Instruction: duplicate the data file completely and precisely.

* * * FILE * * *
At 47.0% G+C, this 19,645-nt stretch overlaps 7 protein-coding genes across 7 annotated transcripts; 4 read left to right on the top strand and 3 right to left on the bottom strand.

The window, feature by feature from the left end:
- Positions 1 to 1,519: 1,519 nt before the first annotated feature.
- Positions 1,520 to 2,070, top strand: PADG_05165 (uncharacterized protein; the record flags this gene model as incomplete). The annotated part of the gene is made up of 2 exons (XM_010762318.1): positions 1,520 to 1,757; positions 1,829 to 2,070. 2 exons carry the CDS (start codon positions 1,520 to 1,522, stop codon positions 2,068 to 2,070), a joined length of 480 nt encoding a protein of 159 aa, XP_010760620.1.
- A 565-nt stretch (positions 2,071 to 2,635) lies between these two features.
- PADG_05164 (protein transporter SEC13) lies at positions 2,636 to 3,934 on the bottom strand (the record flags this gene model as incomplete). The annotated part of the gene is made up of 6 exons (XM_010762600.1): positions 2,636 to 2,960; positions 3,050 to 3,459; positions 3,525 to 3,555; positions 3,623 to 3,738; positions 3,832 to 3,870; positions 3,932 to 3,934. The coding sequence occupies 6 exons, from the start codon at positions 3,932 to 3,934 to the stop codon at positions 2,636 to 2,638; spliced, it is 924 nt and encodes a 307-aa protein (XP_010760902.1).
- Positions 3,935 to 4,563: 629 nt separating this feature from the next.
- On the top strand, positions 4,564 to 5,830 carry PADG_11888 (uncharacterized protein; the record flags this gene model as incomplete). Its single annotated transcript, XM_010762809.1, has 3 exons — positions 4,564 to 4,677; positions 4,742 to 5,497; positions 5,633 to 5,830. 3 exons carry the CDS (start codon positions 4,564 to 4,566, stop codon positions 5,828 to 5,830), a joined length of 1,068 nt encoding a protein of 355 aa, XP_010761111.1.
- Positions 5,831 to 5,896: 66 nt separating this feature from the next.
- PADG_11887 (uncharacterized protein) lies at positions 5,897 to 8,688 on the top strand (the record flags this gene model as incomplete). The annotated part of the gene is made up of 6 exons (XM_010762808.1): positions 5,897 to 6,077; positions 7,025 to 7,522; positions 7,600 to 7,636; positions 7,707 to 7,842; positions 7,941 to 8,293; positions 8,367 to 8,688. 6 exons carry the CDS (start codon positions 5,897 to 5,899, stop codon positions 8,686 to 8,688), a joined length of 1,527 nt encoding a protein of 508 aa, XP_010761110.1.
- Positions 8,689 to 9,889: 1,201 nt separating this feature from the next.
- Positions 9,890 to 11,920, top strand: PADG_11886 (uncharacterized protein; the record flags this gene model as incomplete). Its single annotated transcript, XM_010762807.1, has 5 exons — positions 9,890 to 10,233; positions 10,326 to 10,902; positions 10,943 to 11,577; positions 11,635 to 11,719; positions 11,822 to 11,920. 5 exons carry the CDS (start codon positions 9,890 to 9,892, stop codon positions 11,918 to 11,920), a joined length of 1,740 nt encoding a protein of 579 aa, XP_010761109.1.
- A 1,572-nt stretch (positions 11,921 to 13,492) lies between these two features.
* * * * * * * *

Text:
At 47.0% G+C, this 19,645-nt stretch overlaps 7 protein-coding genes across 7 annotated transcripts; 4 read left to right on the top strand and 3 right to left on the bottom strand.

The window, feature by feature from the left end:
- Positions 1 to 1,519: 1,519 nt before the first annotated feature.
- Positions 1,520 to 2,070, top strand: PADG_05165 (uncharacterized protein; the record flags this gene model as incomplete). The annotated part of the gene is made up of 2 exons (XM_010762318.1): positions 1,520 to 1,757; positions 1,829 to 2,070. 2 exons carry the CDS (start codon positions 1,520 to 1,522, stop codon positions 2,068 to 2,070), a joined length of 480 nt encoding a protein of 159 aa, XP_010760620.1.
- A 565-nt stretch (positions 2,071 to 2,635) lies between these two features.
- PADG_05164 (protein transporter SEC13) lies at positions 2,636 to 3,934 on the bottom strand (the record flags this gene model as incomplete). The annotated part of the gene is made up of 6 exons (XM_010762600.1): positions 2,636 to 2,960; positions 3,050 to 3,459; positions 3,525 to 3,555; positions 3,623 to 3,738; positions 3,832 to 3,870; positions 3,932 to 3,934. The coding sequence occupies 6 exons, from the start codon at positions 3,932 to 3,934 to the stop codon at positions 2,636 to 2,638; spliced, it is 924 nt and encodes a 307-aa protein (XP_010760902.1).
- Positions 3,935 to 4,563: 629 nt separating this feature from the next.
- On the top strand, positions 4,564 to 5,830 carry PADG_11888 (uncharacterized protein; the record flags this gene model as incomplete). Its single annotated transcript, XM_010762809.1, has 3 exons — positions 4,564 to 4,677; positions 4,742 to 5,497; positions 5,633 to 5,830. 3 exons carry the CDS (start codon positions 4,564 to 4,566, stop codon positions 5,828 to 5,830), a joined length of 1,068 nt encoding a protein of 355 aa, XP_010761111.1.
- Positions 5,831 to 5,896: 66 nt separating this feature from the next.
- PADG_11887 (uncharacterized protein) lies at positions 5,897 to 8,688 on the top strand (the record flags this gene model as incomplete). The annotated part of the gene is made up of 6 exons (XM_010762808.1): positions 5,897 to 6,077; positions 7,025 to 7,522; positions 7,600 to 7,636; positions 7,707 to 7,842; positions 7,941 to 8,293; positions 8,367 to 8,688. 6 exons carry the CDS (start codon positions 5,897 to 5,899, stop codon positions 8,686 to 8,688), a joined length of 1,527 nt encoding a protein of 508 aa, XP_010761110.1.
- Positions 8,689 to 9,889: 1,201 nt separating this feature from the next.
- Positions 9,890 to 11,920, top strand: PADG_11886 (uncharacterized protein; the record flags this gene model as incomplete). Its single annotated transcript, XM_010762807.1, has 5 exons — positions 9,890 to 10,233; positions 10,326 to 10,902; positions 10,943 to 11,577; positions 11,635 to 11,719; positions 11,822 to 11,920. 5 exons carry the CDS (start codon positions 9,890 to 9,892, stop codon positions 11,918 to 11,920), a joined length of 1,740 nt encoding a protein of 579 aa, XP_010761109.1.
- A 1,572-nt stretch (positions 11,921 to 13,492) lies between these two features.